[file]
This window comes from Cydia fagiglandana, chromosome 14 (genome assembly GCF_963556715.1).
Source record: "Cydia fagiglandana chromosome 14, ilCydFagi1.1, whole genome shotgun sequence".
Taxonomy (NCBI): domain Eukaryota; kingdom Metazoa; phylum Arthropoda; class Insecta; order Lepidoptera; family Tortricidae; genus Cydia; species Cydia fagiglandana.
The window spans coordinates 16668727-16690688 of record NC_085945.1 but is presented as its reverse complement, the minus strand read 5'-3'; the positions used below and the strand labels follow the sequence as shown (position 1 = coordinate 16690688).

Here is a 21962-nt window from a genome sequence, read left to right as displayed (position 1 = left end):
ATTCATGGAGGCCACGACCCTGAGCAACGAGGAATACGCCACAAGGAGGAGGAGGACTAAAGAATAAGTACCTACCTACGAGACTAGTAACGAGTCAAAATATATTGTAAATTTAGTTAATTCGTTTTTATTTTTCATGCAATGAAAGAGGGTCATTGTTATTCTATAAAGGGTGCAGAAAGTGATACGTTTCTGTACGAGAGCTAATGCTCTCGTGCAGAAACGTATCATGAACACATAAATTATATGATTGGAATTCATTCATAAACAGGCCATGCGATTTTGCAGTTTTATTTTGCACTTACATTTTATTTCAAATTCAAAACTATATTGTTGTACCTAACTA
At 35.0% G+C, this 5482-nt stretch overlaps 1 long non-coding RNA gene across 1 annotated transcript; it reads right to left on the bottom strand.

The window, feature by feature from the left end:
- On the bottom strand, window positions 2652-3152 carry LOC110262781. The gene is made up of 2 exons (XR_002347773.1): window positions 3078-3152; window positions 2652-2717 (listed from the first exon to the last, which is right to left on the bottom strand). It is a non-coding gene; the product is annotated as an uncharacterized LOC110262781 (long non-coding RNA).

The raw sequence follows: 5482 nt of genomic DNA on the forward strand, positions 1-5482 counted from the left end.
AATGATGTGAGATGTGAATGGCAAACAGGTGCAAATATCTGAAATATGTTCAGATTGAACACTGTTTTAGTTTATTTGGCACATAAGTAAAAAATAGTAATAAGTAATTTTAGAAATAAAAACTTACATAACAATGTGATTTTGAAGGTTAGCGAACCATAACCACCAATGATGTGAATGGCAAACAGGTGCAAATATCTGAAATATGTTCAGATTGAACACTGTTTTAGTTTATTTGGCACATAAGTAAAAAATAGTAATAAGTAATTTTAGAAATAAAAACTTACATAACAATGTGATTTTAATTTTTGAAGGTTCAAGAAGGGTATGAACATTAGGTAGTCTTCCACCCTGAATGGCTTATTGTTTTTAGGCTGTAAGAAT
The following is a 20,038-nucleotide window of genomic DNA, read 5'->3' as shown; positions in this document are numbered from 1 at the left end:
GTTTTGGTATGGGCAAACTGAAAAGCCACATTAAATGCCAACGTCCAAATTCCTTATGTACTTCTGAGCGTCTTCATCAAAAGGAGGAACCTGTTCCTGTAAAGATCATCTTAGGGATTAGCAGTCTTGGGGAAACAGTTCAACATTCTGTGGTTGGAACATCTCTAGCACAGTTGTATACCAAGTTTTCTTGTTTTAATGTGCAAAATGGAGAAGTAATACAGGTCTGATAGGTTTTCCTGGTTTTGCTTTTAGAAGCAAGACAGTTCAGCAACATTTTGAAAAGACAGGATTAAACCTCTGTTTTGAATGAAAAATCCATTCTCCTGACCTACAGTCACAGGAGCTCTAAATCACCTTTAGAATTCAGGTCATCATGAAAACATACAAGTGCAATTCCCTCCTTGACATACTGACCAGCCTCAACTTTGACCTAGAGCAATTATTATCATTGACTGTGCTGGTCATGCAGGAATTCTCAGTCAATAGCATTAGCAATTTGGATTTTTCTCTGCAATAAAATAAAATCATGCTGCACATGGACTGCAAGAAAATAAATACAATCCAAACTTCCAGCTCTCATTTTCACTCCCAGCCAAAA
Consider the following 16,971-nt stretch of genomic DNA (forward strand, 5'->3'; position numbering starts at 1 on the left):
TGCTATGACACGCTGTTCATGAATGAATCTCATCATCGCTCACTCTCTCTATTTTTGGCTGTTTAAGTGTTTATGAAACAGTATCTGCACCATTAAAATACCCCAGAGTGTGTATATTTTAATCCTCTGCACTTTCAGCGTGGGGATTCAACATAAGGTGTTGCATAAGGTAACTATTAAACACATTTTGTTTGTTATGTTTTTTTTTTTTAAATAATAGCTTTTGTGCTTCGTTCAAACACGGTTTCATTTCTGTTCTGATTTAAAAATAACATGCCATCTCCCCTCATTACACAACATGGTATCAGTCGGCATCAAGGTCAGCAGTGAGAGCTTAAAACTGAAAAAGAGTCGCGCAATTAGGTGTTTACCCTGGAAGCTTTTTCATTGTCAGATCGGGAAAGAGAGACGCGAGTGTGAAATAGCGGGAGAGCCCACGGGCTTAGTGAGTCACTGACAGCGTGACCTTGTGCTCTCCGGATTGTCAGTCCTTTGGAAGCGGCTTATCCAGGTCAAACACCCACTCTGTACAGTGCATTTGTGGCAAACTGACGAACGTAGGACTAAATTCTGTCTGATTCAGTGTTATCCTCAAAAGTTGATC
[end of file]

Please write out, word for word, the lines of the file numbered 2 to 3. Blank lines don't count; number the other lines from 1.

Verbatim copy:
Source record: "Cydia fagiglandana chromosome 14, ilCydFagi1.1, whole genome shotgun sequence".
Taxonomy (NCBI): domain Eukaryota; kingdom Metazoa; phylum Arthropoda; class Insecta; order Lepidoptera; family Tortricidae; genus Cydia; species Cydia fagiglandana.